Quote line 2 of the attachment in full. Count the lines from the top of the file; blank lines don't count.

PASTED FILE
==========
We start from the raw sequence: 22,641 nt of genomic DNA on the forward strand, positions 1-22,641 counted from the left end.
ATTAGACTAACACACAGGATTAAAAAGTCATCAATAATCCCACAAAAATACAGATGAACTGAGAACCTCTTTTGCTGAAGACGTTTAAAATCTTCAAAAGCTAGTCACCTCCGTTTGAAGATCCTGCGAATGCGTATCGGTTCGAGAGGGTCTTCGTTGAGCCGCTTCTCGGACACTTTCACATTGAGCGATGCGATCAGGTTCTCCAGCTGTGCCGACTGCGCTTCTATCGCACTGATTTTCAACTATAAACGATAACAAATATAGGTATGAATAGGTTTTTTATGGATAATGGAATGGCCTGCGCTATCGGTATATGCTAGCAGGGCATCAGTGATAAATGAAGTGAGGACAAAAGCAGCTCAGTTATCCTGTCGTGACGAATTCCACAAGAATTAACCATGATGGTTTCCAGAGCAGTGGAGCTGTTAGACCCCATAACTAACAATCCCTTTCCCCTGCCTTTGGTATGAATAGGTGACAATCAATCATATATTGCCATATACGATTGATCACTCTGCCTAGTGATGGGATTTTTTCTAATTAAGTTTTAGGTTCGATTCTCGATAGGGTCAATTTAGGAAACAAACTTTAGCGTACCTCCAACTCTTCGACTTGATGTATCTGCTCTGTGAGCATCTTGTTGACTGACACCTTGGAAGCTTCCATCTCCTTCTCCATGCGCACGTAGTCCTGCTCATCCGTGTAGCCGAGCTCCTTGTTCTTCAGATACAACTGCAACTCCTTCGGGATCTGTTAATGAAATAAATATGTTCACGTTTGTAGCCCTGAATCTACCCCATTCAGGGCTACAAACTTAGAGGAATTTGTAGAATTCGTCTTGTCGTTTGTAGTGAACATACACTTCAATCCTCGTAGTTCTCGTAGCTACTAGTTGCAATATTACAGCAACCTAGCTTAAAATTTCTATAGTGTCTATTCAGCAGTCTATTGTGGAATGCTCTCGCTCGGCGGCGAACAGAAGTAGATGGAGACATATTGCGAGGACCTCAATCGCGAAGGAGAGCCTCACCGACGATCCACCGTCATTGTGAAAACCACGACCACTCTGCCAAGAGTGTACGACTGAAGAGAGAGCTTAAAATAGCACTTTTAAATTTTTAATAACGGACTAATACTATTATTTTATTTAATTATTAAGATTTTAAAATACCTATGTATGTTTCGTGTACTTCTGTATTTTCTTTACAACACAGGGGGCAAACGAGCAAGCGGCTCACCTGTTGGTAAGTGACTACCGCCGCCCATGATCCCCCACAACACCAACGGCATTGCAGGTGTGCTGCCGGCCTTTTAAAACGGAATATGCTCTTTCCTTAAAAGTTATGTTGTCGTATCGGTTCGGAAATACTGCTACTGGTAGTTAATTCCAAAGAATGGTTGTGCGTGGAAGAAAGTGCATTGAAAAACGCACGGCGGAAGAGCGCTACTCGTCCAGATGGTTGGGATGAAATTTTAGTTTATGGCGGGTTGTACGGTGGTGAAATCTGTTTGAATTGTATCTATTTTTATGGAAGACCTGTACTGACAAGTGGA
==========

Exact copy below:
ATTAGACTAACACACAGGATTAAAAAGTCATCAATAATCCCACAAAAATACAGATGAACTGAGAACCTCTTTTGCTGAAGACGTTTAAAATCTTCAAAAGCTAGTCACCTCCGTTTGAAGATCCTGCGAATGCGTATCGGTTCGAGAGGGTCTTCGTTGAGCCGCTTCTCGGACACTTTCACATTGAGCGATGCGATCAGGTTCTCCAGCTGTGCCGACTGCGCTTCTATCGCACTGATTTTCAACTATAAACGATAACAAATATAGGTATGAATAGGTTTTTTATGGATAATGGAATGGCCTGCGCTATCGGTATATGCTAGCAGGGCATCAGTGATAAATGAAGTGAGGACAAAAGCAGCTCAGTTATCCTGTCGTGACGAATTCCACAAGAATTAACCATGATGGTTTCCAGAGCAGTGGAGCTGTTAGACCCCATAACTAACAATCCCTTTCCCCTGCCTTTGGTATGAATAGGTGACAATCAATCATATATTGCCATATACGATTGATCACTCTGCCTAGTGATGGGATTTTTTCTAATTAAGTTTTAGGTTCGATTCTCGATAGGGTCAATTTAGGAAACAAACTTTAGCGTACCTCCAACTCTTCGACTTGATGTATCTGCTCTGTGAGCATCTTGTTGACTGACACCTTGGAAGCTTCCATCTCCTTCTCCATGCGCACGTAGTCCTGCTCATCCGTGTAGCCGAGCTCCTTGTTCTTCAGATACAACTGCAACTCCTTCGGGATCTGTTAATGAAATAAATATGTTCACGTTTGTAGCCCTGAATCTACCCCATTCAGGGCTACAAACTTAGAGGAATTTGTAGAATTCGTCTTGTCGTTTGTAGTGAACATACACTTCAATCCTCGTAGTTCTCGTAGCTACTAGTTGCAATATTACAGCAACCTAGCTTAAAATTTCTATAGTGTCTATTCAGCAGTCTATTGTGGAATGCTCTCGCTCGGCGGCGAACAGAAGTAGATGGAGACATATTGCGAGGACCTCAATCGCGAAGGAGAGCCTCACCGACGATCCACCGTCATTGTGAAAACCACGACCACTCTGCCAAGAGTGTACGACTGAAGAGAGAGCTTAAAATAGCACTTTTAAATTTTTAATAACGGACTAATACTATTATTTTATTTAATTATTAAGATTTTAAAATACCTATGTATGTTTCGTGTACTTCTGTATTTTCTTTACAACACAGGGGGCAAACGAGCAAGCGGCTCACCTGTTGGTAAGTGACTACCGCCGCCCATGATCCCCCACAACACCAACGGCATTGCAGGTGTGCTGCCGGCCTTTTAAAACGGAATATGCTCTTTCCTTAAAAGTTATGTTGTCGTATCGGTTCGGAAATACTGCTACTGGTAGTTAATTCCAAAGAATGGTTGTGCGTGGAAGAAAGTGCATTGAAAAACGCACGGCGGAAGAGCGCTACTCGTCCAGATGGTTGGGATGAAATTTTAGTTTATGGCGGGTTGTACGGTGGTGAAATCTGTTTGAATTGTATCTATTTTTATGGAAGACCTGTACTGACAAGTGGA